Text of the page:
By Itamar Mann and Omer Shatz

Read the Full Article

This article traces the history of the regulation of torture in Israel, and shows how it foreshadowed the legal understanding of torture in the United States in the wake of “The War on Terror.”  Part I of the article demonstrates how the celebrated Israeli Supreme Court decision in Public Committee v. Israel, traditionally understood as a bold prohibition of torture, should instead be seen as institutionalizing and managing torture. Since Public Committee, the Israeli executive and the judiciary worked hand in glove to protect this regime, which we label necessity management. Part II of the article revisits the Landau Commission, convened to investigate torture in the Israeli security services, which ultimately legitimated physical interrogation techniques. We argue that the roots of necessity management, which developed after Public Committee, are already spelled out in the Landau Commission report. These rules emerge from the needs of preserving an undemocratic regime of military occupation. Public Committee, in which the Israeli Supreme Court seemingly struck down the Landau Commission’s conclusions, actually cleared the way for implementing these conclusions behind a veil of prosecutorial discretion. Part III articulates some of the theoretical assumptions underlying the regime of necessity management. We argue that this regime, which originated in the undemocratic political context of occupation, foreshadowed protections for torturers under the Bush and the Obama administrations.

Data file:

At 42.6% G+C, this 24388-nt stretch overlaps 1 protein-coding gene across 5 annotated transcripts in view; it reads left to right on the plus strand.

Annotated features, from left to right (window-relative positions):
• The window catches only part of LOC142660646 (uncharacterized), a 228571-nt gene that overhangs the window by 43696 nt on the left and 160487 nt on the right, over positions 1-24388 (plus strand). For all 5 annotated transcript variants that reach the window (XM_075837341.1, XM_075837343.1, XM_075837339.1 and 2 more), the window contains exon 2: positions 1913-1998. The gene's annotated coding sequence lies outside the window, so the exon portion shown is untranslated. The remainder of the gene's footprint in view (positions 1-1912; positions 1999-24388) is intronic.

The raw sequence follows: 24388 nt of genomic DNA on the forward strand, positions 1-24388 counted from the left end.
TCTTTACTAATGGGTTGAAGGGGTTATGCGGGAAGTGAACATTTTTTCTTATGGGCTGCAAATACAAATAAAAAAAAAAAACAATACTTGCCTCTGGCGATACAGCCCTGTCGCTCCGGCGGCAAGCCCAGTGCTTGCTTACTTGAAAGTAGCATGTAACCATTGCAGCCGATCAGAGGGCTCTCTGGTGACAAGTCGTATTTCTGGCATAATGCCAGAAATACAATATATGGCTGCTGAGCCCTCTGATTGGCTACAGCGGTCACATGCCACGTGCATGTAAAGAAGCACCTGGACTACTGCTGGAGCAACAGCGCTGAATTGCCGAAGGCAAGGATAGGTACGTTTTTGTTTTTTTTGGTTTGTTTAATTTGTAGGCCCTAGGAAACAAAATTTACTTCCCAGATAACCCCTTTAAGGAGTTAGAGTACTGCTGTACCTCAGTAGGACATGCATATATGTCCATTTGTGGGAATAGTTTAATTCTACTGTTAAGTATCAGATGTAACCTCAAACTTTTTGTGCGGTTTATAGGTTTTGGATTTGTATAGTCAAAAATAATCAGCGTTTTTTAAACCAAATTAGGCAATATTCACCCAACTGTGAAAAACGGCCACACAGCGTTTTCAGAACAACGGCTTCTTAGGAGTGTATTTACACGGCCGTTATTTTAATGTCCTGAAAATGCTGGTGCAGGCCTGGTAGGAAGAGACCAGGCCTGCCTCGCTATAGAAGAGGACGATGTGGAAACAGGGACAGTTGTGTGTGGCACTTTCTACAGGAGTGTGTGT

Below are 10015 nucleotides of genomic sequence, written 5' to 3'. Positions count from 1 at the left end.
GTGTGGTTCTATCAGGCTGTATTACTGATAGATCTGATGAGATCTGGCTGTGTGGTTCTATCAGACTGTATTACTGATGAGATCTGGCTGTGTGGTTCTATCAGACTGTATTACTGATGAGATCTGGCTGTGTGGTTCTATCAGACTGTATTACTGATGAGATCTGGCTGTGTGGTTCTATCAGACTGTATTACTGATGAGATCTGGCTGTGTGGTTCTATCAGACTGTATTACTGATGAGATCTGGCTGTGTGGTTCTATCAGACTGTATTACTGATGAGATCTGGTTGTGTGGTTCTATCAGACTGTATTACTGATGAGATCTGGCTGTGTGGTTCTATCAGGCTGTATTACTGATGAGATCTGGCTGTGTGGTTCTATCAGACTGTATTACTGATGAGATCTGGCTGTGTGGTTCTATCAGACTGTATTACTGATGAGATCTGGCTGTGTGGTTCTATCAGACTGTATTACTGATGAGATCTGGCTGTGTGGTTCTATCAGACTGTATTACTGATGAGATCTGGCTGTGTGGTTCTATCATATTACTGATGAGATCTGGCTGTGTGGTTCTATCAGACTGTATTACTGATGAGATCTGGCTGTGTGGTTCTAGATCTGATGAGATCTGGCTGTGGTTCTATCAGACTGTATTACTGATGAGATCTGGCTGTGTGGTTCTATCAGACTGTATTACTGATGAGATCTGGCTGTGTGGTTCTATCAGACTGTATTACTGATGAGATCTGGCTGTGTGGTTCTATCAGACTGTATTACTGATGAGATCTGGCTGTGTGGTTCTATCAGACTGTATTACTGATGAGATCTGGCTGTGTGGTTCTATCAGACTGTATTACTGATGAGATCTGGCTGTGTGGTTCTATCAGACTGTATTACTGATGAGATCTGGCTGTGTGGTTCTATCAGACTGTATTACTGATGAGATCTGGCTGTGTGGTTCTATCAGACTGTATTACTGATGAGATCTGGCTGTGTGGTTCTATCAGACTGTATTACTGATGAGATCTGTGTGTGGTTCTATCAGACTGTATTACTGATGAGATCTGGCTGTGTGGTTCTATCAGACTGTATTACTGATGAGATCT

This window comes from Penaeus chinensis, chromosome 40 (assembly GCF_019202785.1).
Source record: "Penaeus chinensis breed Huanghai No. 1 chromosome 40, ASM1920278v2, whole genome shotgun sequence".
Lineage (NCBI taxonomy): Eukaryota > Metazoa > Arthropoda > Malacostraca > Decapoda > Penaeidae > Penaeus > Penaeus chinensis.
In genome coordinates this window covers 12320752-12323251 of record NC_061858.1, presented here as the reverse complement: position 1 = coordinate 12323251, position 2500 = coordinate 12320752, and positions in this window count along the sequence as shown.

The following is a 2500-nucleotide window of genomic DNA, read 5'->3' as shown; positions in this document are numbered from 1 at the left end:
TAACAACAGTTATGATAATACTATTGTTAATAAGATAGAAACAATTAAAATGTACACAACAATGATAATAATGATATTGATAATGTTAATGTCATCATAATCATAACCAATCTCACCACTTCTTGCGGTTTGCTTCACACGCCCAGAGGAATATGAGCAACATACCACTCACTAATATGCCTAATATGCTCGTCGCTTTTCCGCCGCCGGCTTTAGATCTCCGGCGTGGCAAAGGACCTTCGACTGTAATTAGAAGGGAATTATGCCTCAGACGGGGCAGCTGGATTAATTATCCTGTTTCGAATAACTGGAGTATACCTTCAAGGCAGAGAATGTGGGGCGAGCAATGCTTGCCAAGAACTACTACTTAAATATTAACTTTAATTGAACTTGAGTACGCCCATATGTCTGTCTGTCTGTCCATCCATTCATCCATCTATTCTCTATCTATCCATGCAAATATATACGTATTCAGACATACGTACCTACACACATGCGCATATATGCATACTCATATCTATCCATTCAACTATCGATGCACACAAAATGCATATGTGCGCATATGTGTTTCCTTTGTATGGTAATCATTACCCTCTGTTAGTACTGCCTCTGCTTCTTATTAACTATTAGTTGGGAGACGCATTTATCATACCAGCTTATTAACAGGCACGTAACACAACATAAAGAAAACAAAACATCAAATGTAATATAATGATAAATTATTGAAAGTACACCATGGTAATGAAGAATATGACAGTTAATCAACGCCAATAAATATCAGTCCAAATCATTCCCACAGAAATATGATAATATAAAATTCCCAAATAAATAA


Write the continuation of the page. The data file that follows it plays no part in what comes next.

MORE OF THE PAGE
Read the Full Article